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Doherty v. Allianz Life Insurance Company of North America

United States District Court, M.D. Florida, Fort Myers Division

August 20, 2019

MARIAN E. DOHERTY, as Guardian of Frances R. Gorman and Executor of the Estate of Patrick J. Gorman, Plaintiff,
v.
ALLIANZ LIFE INSURANCE COMPANY OF NORTH AMERICA, a foreign corporation authorized to do business in the State of Florida, Defendant.

          OPINION AND ORDER

          JOHN E. STEELE, SENIOR UHITED STATES DISTRICT JUDGE.

         This matter comes before the Court on the defendant's Motion for Final Summary Judgment (Doc. #31) filed on April 19, 2019. Plaintiff filed a Response (Doc. #38) on May 17, 2019. For the reasons set forth below, the motion is denied.

         I.

         Summary judgment is appropriate only when the Court is satisfied that “there is no genuine issue as to any material fact and that the moving party is entitled to judgment as a matter of law.” Fed.R.Civ.P. 56(a). “An issue of fact is ‘genuine' if the record taken as a whole could lead a rational trier of fact to find for the nonmoving party.” Baby Buddies, Inc. v. Toys “R” Us, Inc., 611 F.3d 1308, 1314 (11th Cir. 2010). A fact is “material” if it may affect the outcome of the suit under governing law. Anderson v. Liberty Lobby, Inc., 477 U.S. 242, 248 (1986). “A court must decide ‘whether the evidence presents a sufficient disagreement to require submission to a jury or whether it is so one-sided that one party must prevail as a matter of law.'” Hickson Corp. v. N. Crossarm Co., Inc., 357 F.3d 1256, 1260 (11th Cir. 2004) (citing Anderson, 477 U.S. at 251).

         In ruling on a motion for summary judgment, the Court views all evidence and draws all reasonable inferences in favor of the non-moving party. Scott v. Harris, 550 U.S. 372, 380 (2007); Tana v. Dantanna's, 611 F.3d 767, 772 (11th Cir. 2010). However, “if reasonable minds might differ on the inferences arising from undisputed facts, then the court should deny summary judgment.” St. Charles Foods, Inc. v. America's Favorite Chicken Co., 198 F.3d 815, 819 (11th Cir. 1999) (quoting Warrior Tombigbee Transp. Co. v. M/V Nan Fung, 695 F.2d 1294, 1296-97 (11th Cir. 1983) (finding summary judgment “may be inappropriate even where the parties agree on the basic facts, but disagree about the factual inferences that should be drawn from these facts”)). “If a reasonable fact finder evaluating the evidence could draw more than one inference from the facts, and if that inference introduces a genuine issue of material fact, then the court should not grant summary judgment.” Allen v. Bd. of Pub. Educ., 495 F.3d 1306, 1315 (11th Cir. 2007).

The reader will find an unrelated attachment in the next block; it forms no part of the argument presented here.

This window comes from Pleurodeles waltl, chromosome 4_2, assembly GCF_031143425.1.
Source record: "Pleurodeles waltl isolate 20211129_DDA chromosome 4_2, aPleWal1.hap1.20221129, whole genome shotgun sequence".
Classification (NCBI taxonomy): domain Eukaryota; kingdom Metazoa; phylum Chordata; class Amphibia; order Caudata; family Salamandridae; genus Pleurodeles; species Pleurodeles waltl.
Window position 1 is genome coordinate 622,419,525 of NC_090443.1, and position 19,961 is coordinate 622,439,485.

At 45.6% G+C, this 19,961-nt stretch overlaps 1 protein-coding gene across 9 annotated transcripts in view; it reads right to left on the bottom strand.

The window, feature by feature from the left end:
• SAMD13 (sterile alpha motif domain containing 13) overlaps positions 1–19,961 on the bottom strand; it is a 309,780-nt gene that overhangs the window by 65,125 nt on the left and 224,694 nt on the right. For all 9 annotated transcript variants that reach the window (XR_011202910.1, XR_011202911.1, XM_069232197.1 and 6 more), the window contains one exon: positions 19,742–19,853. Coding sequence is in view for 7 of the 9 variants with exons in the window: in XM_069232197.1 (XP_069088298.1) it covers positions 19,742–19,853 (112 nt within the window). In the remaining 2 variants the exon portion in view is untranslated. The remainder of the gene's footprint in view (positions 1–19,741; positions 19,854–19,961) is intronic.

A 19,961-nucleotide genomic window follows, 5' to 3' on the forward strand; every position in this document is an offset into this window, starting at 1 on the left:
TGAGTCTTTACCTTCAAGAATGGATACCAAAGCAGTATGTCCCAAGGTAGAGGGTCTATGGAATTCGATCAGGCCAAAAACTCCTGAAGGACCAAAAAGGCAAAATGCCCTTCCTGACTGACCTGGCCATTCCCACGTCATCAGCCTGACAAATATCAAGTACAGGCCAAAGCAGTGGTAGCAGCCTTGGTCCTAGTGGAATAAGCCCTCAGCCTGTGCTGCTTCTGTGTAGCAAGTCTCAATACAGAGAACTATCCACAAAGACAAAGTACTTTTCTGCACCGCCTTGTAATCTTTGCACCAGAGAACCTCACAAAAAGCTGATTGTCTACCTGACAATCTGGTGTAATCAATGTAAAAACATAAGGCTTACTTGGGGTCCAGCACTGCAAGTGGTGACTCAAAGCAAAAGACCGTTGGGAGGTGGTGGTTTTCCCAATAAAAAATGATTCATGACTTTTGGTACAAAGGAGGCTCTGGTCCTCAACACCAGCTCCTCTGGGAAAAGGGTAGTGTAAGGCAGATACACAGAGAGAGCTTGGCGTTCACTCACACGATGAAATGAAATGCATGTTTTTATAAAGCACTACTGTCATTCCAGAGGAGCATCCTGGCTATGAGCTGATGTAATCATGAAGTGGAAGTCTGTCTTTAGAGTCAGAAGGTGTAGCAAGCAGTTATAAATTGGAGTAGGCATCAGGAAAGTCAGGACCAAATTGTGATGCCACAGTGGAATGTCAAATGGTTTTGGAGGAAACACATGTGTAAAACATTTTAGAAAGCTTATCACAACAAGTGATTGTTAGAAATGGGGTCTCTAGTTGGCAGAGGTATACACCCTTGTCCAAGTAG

II.

         On May 17, 2018, Marian E. Doherty, as Guardian of Frances Gorman and Executor of the Estate of Patrick Gorman, filed an Amended Complaint against defendant Allianz Life Insurance Company of North America (Defendant) in the Circuit Court of the Twentieth Judicial Circuit in and for Collier County, Florida.[1] (Doc. #2.) On May 30, 2018, Defendant removed the Amended Complaint to this Court on the basis of diversity jurisdiction. (Doc. #1.) The Amended Complaint asserts claims against Defendant for negligence (Count I) and breach of fiduciary duty (Count II).

         The undisputed facts are as follows: In May of 2003, Patrick Gorman purchased a BonusDex annuity (the Patrick Annuity) from Defendant for a premium of approximately $202, 403.00.[2] (Doc. #32-4, p. 3.) Frances Gorman also purchased a BonusDex annuity (the Frances Annuity) from Defendant in May of 2003 for a premium of approximately $101, 775.00.[3] (Doc. #32-3, p. 3.) The Gormans lived part-time in Naples, Florida at this time in 2003. (Doc. #32-1, p. 5.) In or about 2013, the Gormans began living full-time in Illinois with their daughter, Caroline Silha. (Id. p. 31.)

         On May 21, 2015, Defendant received two phone calls from Frances Gorman, or a person purporting to be Frances Gorman.[4] In those phone calls, the caller asked, “if I want to take the cash value out [of the Frances annuity], what do I need to do?” (Doc. #42-5, p. 3.) The caller also stated, “I need to get a total of $210, 000, between [the Frances Annuity and the Patrick Annuity], ” and asked, “do I have to cash out fully, or how does that work?” (Doc. #42-5, p. 8.) The caller asked that any relevant annuity surrender forms be emailed to Caroline Silha's email address. (Id. p. 7.) Also on May 21, 2015, Defendant received a faxed Withdrawal Request Form for Annuity Contract, which requested a full surrender of the Patrick Annuity and the Frances Annuity. (Doc. #32-11.) It requested that the funds be wired into the Gormans' shared Regions bank account and that federal income tax be withheld at the rate of 10%. (Id.) On May 22, 2015, Defendant received another call from Frances Gorman, or someone purporting to be Frances Gorman.[5] (Doc. #42-5, p. 12.) In the phone call, the caller inquired about the status of the surrender requests for the Patrick Annuity and the Frances Annuity. (Id. pp. 12-16.)

         On May 26, 2015, Defendant mailed a letter to Frances Gorman, indicating that it received and was reviewing her annuity surrender request. (Doc. #32-13.) The letter stated: “Your contract's current Accumulation/Annuitization Value is $141, 602.00 and its Surrender Value is $86, 706.01. By surrendering your contract now, you are giving up the difference between these two values.” (Id. p. 2.) Defendant completed the surrender of the Frances Annuity on June 1, 2015 and wired $78, 052.63 - the post-tax surrender value - into the Gormans' Regions bank account in Collier County, Florida. (Doc. #32-14, p. 2; Doc. #32-1, pp. 16-17.)